That still applies in a lot of cases here. If we do bill something to the medical system, it’s at least two weeks or maybe a bit more because we submit it on a certain day and then it’s a couple weeks out from then when you get it back. It’s at least two weeks. If there’s something going to a third-party insurance company, you’re looking at probably a couple of weeks out before you get something back. That lag still exists.

You get the odd patient who says, “Put on my credit card,” and we’re like, “Yes, please,” but that doesn’t happen as often as we’d like. That’s an important thing to keep in mind. The difference in the cashflow there was like, “You’re not collecting that money right away for the sales that you’re making.” Moving forward then, let’s say, you have that practitioner who’s looking to take those Fridays off, that scenario that you brought up. What are some things that a person needs to start looking for?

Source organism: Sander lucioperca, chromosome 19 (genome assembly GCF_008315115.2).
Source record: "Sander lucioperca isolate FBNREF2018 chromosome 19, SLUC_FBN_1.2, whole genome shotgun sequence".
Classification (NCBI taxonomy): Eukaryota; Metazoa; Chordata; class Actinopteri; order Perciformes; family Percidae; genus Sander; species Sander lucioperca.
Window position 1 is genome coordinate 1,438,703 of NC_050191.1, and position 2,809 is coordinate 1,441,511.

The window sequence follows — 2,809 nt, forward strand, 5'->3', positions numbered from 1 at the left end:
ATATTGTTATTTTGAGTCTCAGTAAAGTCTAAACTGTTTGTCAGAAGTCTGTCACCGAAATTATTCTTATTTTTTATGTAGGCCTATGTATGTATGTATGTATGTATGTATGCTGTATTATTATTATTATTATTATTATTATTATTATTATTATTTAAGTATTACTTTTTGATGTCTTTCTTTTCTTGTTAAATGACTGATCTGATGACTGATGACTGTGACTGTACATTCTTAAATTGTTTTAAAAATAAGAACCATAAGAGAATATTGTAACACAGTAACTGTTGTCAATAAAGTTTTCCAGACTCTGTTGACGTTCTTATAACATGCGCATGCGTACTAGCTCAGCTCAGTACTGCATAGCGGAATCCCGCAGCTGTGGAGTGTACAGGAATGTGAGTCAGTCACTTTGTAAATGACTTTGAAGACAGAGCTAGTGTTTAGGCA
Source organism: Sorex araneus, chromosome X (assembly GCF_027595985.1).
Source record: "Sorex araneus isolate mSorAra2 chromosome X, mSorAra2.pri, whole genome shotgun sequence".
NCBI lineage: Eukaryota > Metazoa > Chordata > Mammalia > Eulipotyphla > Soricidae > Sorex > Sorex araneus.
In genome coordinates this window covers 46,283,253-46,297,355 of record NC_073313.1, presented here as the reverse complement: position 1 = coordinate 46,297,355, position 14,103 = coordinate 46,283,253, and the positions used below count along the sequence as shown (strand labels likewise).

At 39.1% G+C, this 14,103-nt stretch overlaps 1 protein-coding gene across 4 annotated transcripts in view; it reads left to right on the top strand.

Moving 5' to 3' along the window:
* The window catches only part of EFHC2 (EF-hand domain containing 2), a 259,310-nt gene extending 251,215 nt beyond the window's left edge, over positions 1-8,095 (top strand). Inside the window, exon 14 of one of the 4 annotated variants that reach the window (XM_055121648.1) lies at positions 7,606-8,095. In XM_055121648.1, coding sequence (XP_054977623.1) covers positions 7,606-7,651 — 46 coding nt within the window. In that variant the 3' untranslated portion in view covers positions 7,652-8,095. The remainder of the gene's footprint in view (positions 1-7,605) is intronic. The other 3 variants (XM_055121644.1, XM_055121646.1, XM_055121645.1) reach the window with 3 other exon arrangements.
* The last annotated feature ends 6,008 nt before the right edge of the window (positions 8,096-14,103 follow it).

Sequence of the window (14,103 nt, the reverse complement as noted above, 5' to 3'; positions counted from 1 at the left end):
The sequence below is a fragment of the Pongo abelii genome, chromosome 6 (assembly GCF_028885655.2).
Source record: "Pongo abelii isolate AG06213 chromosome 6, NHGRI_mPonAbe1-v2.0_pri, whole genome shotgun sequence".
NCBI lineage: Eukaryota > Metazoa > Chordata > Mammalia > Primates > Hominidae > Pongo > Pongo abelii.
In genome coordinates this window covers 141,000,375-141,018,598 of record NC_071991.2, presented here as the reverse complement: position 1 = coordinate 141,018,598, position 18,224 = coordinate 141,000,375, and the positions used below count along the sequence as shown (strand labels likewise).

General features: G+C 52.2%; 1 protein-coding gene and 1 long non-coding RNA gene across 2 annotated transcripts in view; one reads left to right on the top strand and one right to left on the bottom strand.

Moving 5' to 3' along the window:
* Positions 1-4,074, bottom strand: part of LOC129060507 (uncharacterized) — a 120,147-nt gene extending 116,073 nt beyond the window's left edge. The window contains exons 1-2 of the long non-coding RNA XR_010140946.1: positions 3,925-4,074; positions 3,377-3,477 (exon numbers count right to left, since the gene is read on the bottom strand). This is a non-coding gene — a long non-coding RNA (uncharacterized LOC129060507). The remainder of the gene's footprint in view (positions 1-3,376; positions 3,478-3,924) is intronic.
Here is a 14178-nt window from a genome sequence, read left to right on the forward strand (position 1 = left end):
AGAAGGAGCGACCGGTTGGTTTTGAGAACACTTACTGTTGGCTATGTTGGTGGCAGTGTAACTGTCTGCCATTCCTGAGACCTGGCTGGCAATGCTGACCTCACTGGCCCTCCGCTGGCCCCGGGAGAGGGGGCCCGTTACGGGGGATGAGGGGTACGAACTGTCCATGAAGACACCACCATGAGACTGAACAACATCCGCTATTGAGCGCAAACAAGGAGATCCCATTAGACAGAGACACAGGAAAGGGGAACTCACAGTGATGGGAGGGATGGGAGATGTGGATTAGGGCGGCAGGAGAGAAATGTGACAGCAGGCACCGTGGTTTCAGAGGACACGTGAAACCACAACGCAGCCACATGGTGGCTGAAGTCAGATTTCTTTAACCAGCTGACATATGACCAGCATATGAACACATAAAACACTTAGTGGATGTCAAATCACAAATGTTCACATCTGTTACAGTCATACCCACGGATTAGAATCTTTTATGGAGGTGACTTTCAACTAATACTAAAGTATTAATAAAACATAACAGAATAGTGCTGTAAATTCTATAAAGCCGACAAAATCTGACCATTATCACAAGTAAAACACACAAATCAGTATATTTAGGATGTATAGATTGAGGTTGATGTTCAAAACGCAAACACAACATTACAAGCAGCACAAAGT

First, “Where are you now?” We can talk about a couple of different scenarios. Let’s start with the doctor who’s still in the startup mode. Let’s say there is $300,000 in revenue a year. They’re working 5 days a week, maybe 6 days, even Saturdays. They just started. They’re not maybe 1 year into the practice, maybe 2 or more. They’re like, “I want to work less. How do I do this?”

There are a couple of different ways to set that up. It depends on the strategy they want to use. One strategy is to say, “We’re going to close the office.” Another strategy is, “I’m going to bring in another doctor who can fill the work.” In either strategy, the math has to work out. You can do a quick calculation, “How much does a doctor cost me a day? What are they going to produce? Are they going to produce as much as I can?”